All through the remainder of my high school years and into college, I had people comment on the fact that my hair was not "natural." I was asked if I'd ever considered going to my natural color. Once, when I didn't have enough babysitting jobs to support my color habit, one boy pointed to my roots and said, "That looks like a skunk stripe." I wasn't outspoken in those days. In fact, I was like UnderDog before he found the phone booth, meek and mild-mannered. I giggled and shrugged when people said things to me that were insulting because I wanted them to like me, and I was pretty sure that saying, "F*#@ you!" wasn't a way to win friends and influence people. But, secretly? I was flipping the bird at all of them. Do not tell me what to do with my hair or any other part of my body, thank you very much.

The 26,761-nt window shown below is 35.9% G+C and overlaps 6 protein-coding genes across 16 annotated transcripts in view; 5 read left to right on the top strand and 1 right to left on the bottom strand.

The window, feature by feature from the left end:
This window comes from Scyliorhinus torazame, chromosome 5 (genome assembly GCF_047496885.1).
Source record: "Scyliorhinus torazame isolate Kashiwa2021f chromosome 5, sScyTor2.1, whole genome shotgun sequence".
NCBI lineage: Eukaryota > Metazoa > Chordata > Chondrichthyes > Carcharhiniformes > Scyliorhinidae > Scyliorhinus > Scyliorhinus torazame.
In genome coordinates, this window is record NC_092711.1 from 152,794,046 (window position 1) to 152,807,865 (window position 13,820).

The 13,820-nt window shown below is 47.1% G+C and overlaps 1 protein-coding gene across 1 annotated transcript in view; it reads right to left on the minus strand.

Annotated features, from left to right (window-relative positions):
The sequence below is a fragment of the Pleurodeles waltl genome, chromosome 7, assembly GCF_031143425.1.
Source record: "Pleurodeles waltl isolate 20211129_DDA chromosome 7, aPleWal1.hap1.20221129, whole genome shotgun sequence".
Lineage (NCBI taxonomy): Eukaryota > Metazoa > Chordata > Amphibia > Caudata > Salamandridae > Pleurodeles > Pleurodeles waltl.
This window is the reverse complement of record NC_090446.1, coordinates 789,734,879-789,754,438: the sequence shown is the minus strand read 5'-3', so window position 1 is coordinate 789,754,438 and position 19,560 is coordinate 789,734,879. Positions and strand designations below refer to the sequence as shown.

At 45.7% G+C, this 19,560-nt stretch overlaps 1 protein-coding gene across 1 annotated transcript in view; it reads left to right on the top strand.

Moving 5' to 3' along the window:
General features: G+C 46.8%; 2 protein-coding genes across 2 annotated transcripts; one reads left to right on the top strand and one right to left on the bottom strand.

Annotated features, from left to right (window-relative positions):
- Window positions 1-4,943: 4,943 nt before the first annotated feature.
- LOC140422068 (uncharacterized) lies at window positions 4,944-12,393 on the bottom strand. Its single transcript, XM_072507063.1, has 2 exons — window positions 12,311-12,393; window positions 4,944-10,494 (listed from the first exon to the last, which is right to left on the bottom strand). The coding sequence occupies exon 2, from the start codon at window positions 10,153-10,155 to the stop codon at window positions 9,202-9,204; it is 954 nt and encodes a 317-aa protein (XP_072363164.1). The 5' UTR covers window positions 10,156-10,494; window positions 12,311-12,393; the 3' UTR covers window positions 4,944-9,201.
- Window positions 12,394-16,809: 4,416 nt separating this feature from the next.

I guess my point is that my silver sisters are exercising their own right to choose what to do with their hair, and I respect that.  There are a zillion reasons people just say no to coloring sessions. I have a friend who is deathly allergic to ingredients in hair dye. She looks absolutely stunning with these gorgeous silver highlights gracing her cheekbones.  Other reasons include the cost, the fuss, the chemicals, the fact that George Clooney doesn't have to cover his gray while his wife does...all solid. I support you all and hope you will support me.